A study done by the University of St. Gallen on behalf of the Swiss Employers’ Association published this week found there was practically no pay inequality between men and women in Switzerland, reported RTS.
The study looked at analysis done on 461 companies in Switzerland using a federal government framework. According to the results 99.3% of companies had respected laws on equal pay. The study covered around 500,000 salary earners in Switzerland.
Regarding gender pay differences, 89% of companies showed no gender pay difference and 3.3% had unexplained differences. Only 3 companies showed a gender salary disparity above the federal government’s 5% level of tolerance.
The results of this Swiss survey chime with others. While median male and female pay differs, when the recruitment firm Korn Ferry compares pay for men and women—first by job level; then by job level and company; and finally by job level, company, and function—the “gap” gets smaller and smaller until it all but disappears. In much of the world, a man and a woman doing the same job, in the same function and company, get paid almost exactly the same, says the firm.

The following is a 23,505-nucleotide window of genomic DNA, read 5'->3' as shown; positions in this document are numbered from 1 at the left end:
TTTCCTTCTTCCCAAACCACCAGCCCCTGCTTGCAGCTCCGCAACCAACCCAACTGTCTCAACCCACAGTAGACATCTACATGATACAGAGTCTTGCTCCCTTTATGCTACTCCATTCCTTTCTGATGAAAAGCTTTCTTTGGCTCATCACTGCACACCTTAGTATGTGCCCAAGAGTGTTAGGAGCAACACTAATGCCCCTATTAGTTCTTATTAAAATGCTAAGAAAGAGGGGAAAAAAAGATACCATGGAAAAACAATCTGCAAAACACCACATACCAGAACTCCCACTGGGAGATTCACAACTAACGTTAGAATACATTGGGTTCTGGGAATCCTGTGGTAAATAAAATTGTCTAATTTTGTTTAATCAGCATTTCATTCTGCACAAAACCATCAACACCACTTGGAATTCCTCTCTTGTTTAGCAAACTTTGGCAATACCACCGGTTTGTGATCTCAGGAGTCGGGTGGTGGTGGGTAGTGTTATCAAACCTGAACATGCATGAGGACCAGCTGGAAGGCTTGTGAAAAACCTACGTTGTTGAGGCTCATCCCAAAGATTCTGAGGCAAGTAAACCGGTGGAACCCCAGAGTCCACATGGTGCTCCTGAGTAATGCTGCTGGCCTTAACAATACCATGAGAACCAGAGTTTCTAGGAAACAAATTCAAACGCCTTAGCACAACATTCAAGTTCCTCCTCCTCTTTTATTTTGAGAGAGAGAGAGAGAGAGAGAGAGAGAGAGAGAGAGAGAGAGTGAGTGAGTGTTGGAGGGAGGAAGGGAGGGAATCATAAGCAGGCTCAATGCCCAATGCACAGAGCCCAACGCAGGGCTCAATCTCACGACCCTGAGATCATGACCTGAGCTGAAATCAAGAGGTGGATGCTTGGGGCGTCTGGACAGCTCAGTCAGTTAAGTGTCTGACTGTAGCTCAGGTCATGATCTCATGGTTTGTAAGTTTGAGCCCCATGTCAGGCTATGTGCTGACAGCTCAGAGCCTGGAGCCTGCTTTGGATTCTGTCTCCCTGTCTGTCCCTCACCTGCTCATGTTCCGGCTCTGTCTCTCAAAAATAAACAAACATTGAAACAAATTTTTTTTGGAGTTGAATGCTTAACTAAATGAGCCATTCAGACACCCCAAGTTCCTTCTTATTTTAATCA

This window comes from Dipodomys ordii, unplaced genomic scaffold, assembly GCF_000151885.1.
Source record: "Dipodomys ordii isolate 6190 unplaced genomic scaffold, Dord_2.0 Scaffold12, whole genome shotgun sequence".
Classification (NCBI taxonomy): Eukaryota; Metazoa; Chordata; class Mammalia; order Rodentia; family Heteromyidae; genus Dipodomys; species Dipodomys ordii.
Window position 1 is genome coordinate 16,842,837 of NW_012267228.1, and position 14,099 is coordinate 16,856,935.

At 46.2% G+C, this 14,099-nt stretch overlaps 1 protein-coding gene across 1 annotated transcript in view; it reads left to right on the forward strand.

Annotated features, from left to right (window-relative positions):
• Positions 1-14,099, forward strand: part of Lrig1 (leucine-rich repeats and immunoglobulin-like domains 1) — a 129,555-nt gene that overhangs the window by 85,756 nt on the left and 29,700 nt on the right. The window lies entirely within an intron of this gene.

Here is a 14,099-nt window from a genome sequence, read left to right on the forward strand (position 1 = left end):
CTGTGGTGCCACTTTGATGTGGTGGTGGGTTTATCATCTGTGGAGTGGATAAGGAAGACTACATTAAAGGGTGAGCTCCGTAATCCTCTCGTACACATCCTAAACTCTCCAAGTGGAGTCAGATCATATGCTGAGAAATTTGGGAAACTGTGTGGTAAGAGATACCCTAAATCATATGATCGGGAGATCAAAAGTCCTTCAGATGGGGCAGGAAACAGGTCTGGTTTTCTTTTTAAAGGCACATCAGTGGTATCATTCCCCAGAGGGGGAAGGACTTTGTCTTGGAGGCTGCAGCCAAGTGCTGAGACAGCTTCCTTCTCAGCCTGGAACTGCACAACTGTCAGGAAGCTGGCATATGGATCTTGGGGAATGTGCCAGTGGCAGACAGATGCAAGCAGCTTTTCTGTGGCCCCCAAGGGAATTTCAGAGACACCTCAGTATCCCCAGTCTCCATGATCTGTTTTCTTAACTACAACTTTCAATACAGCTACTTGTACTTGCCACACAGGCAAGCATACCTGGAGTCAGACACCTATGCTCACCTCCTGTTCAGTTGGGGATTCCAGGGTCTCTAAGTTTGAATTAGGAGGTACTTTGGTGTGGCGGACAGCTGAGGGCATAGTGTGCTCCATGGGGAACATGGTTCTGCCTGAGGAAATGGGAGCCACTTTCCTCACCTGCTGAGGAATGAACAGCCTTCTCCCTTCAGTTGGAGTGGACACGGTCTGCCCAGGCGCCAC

Essentially, the data suggest average pay differences are typically related to women doing different work to men rather than getting paid less for the same work. However, bias around promotion and career progression cannot be ruled out.
According to the Swiss Employers’ Association, the organisation that requested the study, the results show progress has been made. Federal rules have been followed and disparities look limited, it said. Figures used by unions in discussions on the subject appear exaggerated, it added.
However, the organisation said that companies should not let down their guard. And they should focus on the causes of pay differences, especially the more frequent interruptions to professional life experienced by women.